Washington: A new research has revealed that the best first aid approach to address burn injuries in children is by using cold running water for at least 20 minutes.
The study published in the January edition of Annals of Emergency Medicine found that cool running water can reduce the odds of needing a skin graft, expedite healing and lessen the chance that a young burn victim would require admission to the hospital or an operating procedure.
“If a child is burned, the first course of treatment should be 20 minutes of cool running water,” said Bronwyn R. Griffin, Ph.D., an honorary senior fellow at the University of Queensland Child Health Research Centre (Australia) and study co-author.
“Cool running water is most effective immediately after a burn occurs, but evidence suggests it remains beneficial for up to three hours following an injury.”
The study shows children who received adequate first aid involving 20 minutes or more of cooling with running water had the odds of skin grafting reduced by more than 40 percent.
Providing any amount of cool running water was associated with reduced odds of hospital admission by 35.8 percent and reduced the odds of requiring treatment in an operating room by 42.4 percent.
Among patients who did not require grafting, the speed of healing was faster with the administration of any cool running water. This is important because faster healing reduces the risk of scarring, the authors note.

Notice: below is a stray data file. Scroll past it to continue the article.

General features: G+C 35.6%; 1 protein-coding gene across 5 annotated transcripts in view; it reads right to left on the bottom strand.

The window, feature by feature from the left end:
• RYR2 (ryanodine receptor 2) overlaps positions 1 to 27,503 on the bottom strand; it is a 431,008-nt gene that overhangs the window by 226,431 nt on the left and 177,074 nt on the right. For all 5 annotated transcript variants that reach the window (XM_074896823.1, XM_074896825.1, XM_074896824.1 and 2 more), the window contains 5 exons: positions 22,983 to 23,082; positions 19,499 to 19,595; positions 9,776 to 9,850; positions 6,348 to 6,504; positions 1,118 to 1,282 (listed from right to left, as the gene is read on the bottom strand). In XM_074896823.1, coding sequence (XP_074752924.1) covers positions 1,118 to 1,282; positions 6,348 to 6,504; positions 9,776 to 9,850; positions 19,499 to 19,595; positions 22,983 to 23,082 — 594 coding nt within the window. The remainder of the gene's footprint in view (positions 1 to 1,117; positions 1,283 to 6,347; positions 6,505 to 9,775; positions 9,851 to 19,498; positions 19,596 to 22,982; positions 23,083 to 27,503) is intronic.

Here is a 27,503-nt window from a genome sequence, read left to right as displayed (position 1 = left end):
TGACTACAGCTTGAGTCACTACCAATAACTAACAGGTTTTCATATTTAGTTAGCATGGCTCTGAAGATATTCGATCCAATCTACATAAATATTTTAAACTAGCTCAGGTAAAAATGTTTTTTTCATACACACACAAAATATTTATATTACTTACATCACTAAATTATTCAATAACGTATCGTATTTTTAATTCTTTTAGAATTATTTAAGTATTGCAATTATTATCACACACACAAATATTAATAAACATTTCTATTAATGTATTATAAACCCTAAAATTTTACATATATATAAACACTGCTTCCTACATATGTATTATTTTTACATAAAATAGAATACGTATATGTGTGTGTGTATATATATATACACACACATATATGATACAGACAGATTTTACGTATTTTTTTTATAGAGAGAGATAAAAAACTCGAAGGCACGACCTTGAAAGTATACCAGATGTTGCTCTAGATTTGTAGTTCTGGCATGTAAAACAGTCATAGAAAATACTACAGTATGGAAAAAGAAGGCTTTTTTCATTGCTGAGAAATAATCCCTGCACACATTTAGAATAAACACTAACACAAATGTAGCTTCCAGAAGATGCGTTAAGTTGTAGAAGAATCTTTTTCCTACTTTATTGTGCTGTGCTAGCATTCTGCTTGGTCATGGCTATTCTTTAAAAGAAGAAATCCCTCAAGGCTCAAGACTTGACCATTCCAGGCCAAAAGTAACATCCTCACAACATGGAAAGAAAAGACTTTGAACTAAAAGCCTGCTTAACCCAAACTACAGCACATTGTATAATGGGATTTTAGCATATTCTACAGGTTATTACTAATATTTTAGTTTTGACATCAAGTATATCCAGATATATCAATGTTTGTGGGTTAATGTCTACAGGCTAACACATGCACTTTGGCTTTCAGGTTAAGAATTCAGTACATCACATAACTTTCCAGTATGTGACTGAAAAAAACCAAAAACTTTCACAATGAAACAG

Study results confirm that burns cooled with running water fared better than those that received no first aid or an alternative to cool running water, such as aloe, gels, compresses, toothpaste, butter or egg whites, for example.
The study, “Cool Running Water First Aid Decreases Skin Grafting Requirements in Pediatric Burns,” analyzed the treatment of 2,495 children at a children’s hospital with the median age of two years old.
Patients in the study cohort were treated most frequently for scalds, liquid or steam burns, on or near their arms or legs. These types of mild to moderate burns commonly occur at home.
The optimal duration of cool running water therapy remains under discussion. The Australian Burn Association, British Burn Association, and European Burns Association all recommend 20 minutes of cool running water.
The American Burn Association calls for five or more minutes and the British Red Cross and St. John Ambulance (UK) both prescribe 10 minutes or more. This study lends further support to the recommendation of a full 20 minutes, the authors note.
“Whether you are a parent or paramedic, administering 20 minutes of cool running water to a child’s burn is highly recommended. This is the most effective way to lessen the severity of tissue damage from all thermal burns,” said Dr. Griffin.